The negative impact of the June 23, 2016 vote by British citizens to withdraw from the European Union—a vote known popularly as “Brexit”—has not had any real impact on outbound tourism to the USA this year and will not, receptive tour operators and other senior industry players tell the Inbound Report, have any measurable impact for the rest of the year. They point out that, by the time the Brexit vote took place, nearly all 2016 leisure travel to the USA had been booked and paid for. The latter is one of the reasons that the figures for travel to America by British will register a healthy increase.
Indeed, before June 23rd, available data indicate that UK visits to the USA were on track to set a record. In the first quarter of 2016, UK arrivals were up 10 percent, year-on-year, over the same period last year. We won’t really know for sure if Brexit had an impact until Q3 figures are released by the U.S. Department of Commerce’s National Travel and Tourism Office (NTTO), which probably won’t take place until late this year.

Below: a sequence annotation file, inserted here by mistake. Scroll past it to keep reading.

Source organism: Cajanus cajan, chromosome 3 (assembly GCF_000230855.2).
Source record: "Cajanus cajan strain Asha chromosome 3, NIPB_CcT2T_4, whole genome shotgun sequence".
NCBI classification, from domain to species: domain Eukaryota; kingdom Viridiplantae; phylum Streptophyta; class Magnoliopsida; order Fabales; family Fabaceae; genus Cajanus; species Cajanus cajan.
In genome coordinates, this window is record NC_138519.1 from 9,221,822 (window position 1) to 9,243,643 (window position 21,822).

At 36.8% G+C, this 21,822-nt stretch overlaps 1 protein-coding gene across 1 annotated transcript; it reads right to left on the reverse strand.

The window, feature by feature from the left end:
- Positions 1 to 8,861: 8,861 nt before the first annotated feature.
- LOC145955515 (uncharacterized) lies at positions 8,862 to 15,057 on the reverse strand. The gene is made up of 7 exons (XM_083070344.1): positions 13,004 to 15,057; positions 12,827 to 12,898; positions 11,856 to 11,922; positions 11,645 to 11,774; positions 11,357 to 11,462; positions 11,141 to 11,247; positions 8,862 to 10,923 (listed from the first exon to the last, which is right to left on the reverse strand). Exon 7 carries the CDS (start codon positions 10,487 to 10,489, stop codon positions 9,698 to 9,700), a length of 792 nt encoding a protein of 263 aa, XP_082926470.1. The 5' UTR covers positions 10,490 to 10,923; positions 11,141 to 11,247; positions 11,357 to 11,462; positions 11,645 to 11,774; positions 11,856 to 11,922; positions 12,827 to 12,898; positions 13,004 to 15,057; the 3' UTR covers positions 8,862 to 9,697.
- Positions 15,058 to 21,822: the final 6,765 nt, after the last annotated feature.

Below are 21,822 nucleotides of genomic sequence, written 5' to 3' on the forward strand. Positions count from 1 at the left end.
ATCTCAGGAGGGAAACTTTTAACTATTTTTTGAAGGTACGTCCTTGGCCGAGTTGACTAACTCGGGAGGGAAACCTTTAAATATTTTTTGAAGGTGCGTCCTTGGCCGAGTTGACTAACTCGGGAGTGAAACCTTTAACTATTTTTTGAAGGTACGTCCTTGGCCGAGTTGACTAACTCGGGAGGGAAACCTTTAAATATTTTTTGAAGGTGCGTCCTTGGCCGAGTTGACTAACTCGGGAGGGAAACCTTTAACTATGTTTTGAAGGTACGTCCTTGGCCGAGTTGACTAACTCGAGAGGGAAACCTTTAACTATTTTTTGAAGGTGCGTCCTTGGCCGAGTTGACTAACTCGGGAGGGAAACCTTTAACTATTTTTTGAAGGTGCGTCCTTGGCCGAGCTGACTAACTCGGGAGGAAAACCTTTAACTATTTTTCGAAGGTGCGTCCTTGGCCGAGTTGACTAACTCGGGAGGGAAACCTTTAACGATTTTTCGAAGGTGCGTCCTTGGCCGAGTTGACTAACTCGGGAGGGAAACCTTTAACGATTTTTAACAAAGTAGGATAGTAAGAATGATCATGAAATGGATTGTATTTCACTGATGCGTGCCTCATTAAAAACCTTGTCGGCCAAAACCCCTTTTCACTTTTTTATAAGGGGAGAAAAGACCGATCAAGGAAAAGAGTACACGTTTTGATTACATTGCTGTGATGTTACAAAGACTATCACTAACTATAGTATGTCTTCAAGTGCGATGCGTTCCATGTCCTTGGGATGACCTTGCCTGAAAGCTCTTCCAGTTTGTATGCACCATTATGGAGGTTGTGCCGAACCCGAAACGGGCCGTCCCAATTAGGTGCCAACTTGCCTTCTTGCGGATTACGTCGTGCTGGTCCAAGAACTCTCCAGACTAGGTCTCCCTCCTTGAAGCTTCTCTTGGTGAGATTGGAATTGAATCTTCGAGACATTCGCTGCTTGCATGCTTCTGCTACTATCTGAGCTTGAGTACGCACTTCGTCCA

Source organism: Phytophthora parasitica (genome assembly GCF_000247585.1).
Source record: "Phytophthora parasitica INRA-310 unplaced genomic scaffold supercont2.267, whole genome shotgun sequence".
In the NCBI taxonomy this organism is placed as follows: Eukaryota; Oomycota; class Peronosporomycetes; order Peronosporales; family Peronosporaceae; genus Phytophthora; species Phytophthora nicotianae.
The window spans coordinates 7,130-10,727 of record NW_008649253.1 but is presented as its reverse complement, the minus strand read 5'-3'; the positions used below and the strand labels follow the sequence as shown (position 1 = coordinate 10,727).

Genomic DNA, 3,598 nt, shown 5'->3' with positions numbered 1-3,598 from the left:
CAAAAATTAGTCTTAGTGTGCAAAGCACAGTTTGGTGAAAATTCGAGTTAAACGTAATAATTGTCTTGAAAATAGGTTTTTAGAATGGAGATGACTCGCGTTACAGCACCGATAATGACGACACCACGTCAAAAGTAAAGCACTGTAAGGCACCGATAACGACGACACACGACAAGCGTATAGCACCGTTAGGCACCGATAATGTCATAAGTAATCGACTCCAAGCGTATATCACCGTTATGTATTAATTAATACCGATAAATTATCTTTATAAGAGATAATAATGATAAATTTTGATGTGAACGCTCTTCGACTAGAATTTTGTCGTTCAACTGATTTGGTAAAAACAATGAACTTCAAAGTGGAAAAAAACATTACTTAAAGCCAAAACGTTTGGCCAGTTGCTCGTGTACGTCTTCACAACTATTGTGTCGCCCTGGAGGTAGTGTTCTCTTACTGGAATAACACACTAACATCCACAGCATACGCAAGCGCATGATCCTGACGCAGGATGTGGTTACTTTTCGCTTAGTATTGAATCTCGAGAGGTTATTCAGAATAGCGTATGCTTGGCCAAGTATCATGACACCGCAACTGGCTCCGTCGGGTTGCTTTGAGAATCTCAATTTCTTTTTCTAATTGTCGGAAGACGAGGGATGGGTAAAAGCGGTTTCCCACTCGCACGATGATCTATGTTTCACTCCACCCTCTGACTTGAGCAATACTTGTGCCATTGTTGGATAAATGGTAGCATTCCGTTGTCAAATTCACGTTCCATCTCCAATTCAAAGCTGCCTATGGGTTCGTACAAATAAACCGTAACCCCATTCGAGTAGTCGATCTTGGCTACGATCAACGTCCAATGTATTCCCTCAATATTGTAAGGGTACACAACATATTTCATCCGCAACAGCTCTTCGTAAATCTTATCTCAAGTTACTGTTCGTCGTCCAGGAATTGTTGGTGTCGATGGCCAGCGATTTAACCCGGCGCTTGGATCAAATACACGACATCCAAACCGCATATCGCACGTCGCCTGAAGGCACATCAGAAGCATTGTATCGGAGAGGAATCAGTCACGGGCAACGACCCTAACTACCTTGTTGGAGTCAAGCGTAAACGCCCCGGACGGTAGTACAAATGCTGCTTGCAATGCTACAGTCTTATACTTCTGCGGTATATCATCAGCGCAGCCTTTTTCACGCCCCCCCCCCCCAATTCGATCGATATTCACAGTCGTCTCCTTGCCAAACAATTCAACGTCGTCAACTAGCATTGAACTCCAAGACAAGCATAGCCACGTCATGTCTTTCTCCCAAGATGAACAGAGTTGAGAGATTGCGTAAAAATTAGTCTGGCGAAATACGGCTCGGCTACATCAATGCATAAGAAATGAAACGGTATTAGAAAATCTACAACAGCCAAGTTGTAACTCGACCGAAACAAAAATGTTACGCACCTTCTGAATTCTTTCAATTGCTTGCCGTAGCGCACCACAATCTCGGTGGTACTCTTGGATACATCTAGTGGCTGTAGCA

It is also unclear that the decline of the British pound sterling against the U.S. dollar immediately following the Brexit vote will have that much of an impact. Despite the fears generated by the immediate, post-Brexit decline in the value of the by 10 percent in the week following Brexit, the exchange rate quickly stabilized at a level of $1.30, more or less, and has remained there.
Value of the Pound vs. the U.S. Dollar
Since June 23, 2016 Brexit Vote
In the meantime, tour and travel industry observers and business analysts in the UK seem to believe that the outlook for 2017, while not strong or robust, is sound, with overseas business volume likely to increase in the mid-single digit percentages. We’ll probably have a better idea on this two months from now, when the World Travel Market convenes in London. The Inbound Report will be there.